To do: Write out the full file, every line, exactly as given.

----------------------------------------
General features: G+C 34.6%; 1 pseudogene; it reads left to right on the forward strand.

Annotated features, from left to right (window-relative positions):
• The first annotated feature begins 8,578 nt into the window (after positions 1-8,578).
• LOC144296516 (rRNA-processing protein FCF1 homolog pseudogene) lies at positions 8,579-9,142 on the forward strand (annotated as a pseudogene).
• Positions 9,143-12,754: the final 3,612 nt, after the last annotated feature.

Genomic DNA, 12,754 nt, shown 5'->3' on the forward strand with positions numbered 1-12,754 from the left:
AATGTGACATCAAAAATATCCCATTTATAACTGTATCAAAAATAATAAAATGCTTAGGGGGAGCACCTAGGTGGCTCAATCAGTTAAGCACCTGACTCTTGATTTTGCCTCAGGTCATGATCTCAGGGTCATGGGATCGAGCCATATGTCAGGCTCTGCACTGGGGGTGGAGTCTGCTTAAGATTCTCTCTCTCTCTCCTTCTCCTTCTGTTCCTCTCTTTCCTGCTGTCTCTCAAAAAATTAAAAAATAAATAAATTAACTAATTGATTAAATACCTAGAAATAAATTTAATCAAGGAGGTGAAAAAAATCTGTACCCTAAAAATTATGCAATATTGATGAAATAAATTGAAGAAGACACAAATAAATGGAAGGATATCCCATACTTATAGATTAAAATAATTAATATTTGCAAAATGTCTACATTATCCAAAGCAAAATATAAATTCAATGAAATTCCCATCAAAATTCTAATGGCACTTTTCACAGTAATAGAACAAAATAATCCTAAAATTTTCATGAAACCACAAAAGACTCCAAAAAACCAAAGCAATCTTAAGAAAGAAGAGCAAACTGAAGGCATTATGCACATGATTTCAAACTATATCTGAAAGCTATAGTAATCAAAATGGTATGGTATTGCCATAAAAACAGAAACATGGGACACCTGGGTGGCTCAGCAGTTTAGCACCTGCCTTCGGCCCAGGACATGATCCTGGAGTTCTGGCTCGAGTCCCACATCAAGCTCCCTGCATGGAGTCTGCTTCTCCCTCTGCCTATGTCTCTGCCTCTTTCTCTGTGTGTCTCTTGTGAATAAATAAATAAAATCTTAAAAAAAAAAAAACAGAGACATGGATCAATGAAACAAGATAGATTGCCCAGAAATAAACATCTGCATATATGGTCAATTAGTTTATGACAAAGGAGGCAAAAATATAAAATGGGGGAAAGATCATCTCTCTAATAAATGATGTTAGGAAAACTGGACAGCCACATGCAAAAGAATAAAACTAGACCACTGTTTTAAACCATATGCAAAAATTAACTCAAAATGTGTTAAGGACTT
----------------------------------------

General features: G+C 34.6%; 1 pseudogene; it reads left to right on the forward strand.

Annotated features, from left to right (window-relative positions):
• The first annotated feature begins 8,578 nt into the window (after positions 1-8,578).
• LOC144296516 (rRNA-processing protein FCF1 homolog pseudogene) lies at positions 8,579-9,142 on the forward strand (annotated as a pseudogene).
• Positions 9,143-12,754: the final 3,612 nt, after the last annotated feature.

Genomic DNA, 12,754 nt, shown 5'->3' on the forward strand with positions numbered 1-12,754 from the left:
AATGTGACATCAAAAATATCCCATTTATAACTGTATCAAAAATAATAAAATGCTTAGGGGGAGCACCTAGGTGGCTCAATCAGTTAAGCACCTGACTCTTGATTTTGCCTCAGGTCATGATCTCAGGGTCATGGGATCGAGCCATATGTCAGGCTCTGCACTGGGGGTGGAGTCTGCTTAAGATTCTCTCTCTCTCTCCTTCTCCTTCTGTTCCTCTCTTTCCTGCTGTCTCTCAAAAAATTAAAAAATAAATAAATTAACTAATTGATTAAATACCTAGAAATAAATTTAATCAAGGAGGTGAAAAAAATCTGTACCCTAAAAATTATGCAATATTGATGAAATAAATTGAAGAAGACACAAATAAATGGAAGGATATCCCATACTTATAGATTAAAATAATTAATATTTGCAAAATGTCTACATTATCCAAAGCAAAATATAAATTCAATGAAATTCCCATCAAAATTCTAATGGCACTTTTCACAGTAATAGAACAAAATAATCCTAAAATTTTCATGAAACCACAAAAGACTCCAAAAAACCAAAGCAATCTTAAGAAAGAAGAGCAAACTGAAGGCATTATGCACATGATTTCAAACTATATCTGAAAGCTATAGTAATCAAAATGGTATGGTATTGCCATAAAAACAGAAACATGGGACACCTGGGTGGCTCAGCAGTTTAGCACCTGCCTTCGGCCCAGGACATGATCCTGGAGTTCTGGCTCGAGTCCCACATCAAGCTCCCTGCATGGAGTCTGCTTCTCCCTCTGCCTATGTCTCTGCCTCTTTCTCTGTGTGTCTCTTGTGAATAAATAAATAAAATCTTAAAAAAAAAAAAACAGAGACATGGATCAATGAAACAAGATAGATTGCCCAGAAATAAACATCTGCATATATGGTCAATTAGTTTATGACAAAGGAGGCAAAAATATAAAATGGGGGAAAGATCATCTCTCTAATAAATGATGTTAGGAAAACTGGACAGCCACATGCAAAAGAATAAAACTAGACCACTGTTTTAAACCATATGCAAAAATTAACTCAAAATGTGTTAAGGACTT